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Senate starts legislation for tighter pet food standards in U.S. to protect animal food

Senate starts legislation for tighter pet food standards in U.S. to protect animal food

Responding to a massive recall of cat and dog food, the Senate voted Wednesday for stricter production and labeling standards to give people more information about what they are feeding their pets.
The 94-0 vote was on an amendment offered by Democratic Sen. Dick Durbin to broader legislation related to the Food and Drug Administration.
The amendment also would have the federal government create a pet version of the system that now tracks food contamination and outbreaks of illness and death in people. The lack of such a system for pets became apparent in the recent recall of more than 100 brands of dog and cat food made with contaminated ingredients imported from China.
The FDA has confirmed the deaths of 16 pets that ate the contaminated food. The agency said, however, that pet owners have reported the deaths of about 1,950 cats and 2,200 dogs. It was not known how many of those were linked to the recalled pet food.
The Durbin amendment also calls for recall information to be more easily accessible, whether of food for people or for pets. It further would require the FDA to establish a registry to collect information on cases of suspected food contamination to improve surveillance and increase public awareness of potential problems with the food supply. Companies would face fines if they should fail to report cases of suspected contamination for inclusion in the early warning system.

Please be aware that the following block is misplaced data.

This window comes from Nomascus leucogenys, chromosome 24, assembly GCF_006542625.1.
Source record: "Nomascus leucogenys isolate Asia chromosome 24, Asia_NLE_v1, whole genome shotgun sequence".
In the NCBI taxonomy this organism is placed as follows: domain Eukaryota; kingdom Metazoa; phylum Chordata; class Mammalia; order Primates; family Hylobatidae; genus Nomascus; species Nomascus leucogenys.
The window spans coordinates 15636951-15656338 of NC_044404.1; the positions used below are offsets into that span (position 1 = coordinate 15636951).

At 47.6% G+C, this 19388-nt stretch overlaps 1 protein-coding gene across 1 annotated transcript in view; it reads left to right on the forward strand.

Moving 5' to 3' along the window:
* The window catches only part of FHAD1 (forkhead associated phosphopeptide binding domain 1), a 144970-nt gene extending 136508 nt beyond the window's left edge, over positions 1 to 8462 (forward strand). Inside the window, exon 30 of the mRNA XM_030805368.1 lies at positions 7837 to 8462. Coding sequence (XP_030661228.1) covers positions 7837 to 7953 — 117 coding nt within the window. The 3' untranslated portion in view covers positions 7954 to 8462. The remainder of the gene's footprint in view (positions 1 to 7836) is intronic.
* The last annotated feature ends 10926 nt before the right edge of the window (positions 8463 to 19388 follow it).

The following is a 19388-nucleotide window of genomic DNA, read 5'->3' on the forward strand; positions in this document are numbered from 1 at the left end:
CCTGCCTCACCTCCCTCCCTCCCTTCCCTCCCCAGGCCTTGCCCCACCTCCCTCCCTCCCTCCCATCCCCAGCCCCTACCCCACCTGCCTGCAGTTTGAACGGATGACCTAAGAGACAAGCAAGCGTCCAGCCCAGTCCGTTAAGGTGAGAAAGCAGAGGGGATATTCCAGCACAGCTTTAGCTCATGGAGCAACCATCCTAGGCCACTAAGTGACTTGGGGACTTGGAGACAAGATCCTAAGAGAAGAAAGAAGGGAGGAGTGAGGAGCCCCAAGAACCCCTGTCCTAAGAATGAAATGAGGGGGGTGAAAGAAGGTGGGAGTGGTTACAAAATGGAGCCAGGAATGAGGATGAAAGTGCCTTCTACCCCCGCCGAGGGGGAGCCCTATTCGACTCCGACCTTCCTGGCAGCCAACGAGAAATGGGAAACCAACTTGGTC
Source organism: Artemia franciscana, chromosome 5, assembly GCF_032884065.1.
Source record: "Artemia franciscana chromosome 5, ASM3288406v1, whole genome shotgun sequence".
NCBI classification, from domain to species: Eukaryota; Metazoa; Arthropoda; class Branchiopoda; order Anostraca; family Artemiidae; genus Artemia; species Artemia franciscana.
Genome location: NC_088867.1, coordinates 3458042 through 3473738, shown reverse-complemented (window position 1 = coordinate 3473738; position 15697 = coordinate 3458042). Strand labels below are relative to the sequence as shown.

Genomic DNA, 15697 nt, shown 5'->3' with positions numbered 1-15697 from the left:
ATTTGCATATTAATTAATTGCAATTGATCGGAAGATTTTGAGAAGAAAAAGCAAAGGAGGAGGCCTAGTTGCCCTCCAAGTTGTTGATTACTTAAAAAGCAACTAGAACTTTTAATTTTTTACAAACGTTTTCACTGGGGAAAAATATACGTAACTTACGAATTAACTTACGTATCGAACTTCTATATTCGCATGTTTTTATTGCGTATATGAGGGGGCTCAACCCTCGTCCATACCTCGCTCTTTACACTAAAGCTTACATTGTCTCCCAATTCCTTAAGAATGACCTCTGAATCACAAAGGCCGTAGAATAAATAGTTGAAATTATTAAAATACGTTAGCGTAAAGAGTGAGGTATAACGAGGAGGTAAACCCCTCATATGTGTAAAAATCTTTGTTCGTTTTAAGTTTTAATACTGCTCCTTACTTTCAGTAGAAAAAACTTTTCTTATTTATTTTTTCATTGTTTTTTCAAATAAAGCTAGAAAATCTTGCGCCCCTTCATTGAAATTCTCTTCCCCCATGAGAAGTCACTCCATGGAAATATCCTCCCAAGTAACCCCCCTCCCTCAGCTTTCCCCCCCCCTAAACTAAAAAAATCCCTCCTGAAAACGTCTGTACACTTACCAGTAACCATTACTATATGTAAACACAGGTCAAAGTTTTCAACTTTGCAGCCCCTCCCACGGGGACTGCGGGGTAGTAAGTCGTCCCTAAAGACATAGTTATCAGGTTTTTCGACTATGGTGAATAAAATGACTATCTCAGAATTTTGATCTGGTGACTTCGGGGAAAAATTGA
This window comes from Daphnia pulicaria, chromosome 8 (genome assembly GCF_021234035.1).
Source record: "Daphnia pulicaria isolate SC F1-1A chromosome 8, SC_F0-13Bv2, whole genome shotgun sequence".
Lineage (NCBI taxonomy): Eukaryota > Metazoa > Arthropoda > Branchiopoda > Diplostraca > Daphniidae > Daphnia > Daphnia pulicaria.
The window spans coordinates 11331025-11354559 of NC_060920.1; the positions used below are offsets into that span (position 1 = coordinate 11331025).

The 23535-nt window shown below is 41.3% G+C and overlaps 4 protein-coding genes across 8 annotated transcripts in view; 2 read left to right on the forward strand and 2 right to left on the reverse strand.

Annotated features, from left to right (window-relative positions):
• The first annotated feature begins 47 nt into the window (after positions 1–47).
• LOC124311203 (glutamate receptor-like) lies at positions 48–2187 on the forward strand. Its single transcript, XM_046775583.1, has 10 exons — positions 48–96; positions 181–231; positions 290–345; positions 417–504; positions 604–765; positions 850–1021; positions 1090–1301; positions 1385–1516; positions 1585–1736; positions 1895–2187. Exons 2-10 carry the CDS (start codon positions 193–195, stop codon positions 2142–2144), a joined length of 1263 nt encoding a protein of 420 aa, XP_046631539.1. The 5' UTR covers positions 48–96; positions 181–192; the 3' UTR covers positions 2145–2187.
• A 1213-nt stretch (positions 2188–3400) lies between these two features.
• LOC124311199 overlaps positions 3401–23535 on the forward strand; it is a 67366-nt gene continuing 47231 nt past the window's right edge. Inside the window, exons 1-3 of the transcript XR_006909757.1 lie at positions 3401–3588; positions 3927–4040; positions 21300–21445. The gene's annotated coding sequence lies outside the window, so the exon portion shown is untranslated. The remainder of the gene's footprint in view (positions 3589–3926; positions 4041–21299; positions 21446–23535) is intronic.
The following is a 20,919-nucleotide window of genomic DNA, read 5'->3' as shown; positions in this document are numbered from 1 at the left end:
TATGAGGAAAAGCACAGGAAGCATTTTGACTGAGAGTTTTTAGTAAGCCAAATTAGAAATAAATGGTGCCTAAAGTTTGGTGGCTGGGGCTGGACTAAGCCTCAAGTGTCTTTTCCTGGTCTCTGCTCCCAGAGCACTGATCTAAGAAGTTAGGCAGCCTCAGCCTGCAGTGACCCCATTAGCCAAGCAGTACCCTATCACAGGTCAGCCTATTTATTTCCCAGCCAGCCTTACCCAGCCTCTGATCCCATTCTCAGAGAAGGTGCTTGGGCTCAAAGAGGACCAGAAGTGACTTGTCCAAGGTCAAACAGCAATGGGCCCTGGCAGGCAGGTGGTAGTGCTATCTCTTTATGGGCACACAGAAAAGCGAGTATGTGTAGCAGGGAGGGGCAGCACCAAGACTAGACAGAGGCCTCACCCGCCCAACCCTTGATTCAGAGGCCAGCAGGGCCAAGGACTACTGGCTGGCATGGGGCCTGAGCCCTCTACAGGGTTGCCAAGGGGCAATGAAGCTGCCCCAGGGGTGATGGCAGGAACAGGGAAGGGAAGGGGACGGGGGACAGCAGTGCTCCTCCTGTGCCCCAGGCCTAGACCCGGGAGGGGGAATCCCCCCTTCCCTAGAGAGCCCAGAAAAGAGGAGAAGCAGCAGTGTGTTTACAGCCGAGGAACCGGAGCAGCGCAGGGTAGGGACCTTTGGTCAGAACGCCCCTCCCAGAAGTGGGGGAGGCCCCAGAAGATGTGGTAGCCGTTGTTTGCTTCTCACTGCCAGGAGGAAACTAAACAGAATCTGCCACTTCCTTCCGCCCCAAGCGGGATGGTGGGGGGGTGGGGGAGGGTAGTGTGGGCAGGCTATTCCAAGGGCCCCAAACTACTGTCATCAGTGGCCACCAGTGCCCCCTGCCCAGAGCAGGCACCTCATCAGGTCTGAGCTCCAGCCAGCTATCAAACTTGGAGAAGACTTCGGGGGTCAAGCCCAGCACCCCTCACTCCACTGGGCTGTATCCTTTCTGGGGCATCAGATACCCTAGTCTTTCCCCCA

"Today it was your cat or dog; tomorrow it could be someone in your family you love," Durbin said in explaining the need to strengthen the nation's food safety system.
The amendment was adapted from legislation introduced Tuesday in both the Senate and House. The amendment did not include a proposal, contained in the original bill, that would give the FDA the authority to mandate recalls of contaminated or dangerous food. Durbin said that provision would be taken up later.
The Senate is debating this week a bill to renew fees paid by the pharmaceutical companies seeking approval for new medicines. Lawmakers have seized on the legislation to overhaul the FDA, offering amendments in a wide expanse of areas, such as the importation of prescription drugs and pet turtle farming.
The bill will not include any mechanism that would allow FDA to approve generic versions of pricey biotech drugs. A Senate committee will take up such legislation June 13, lawmakers said.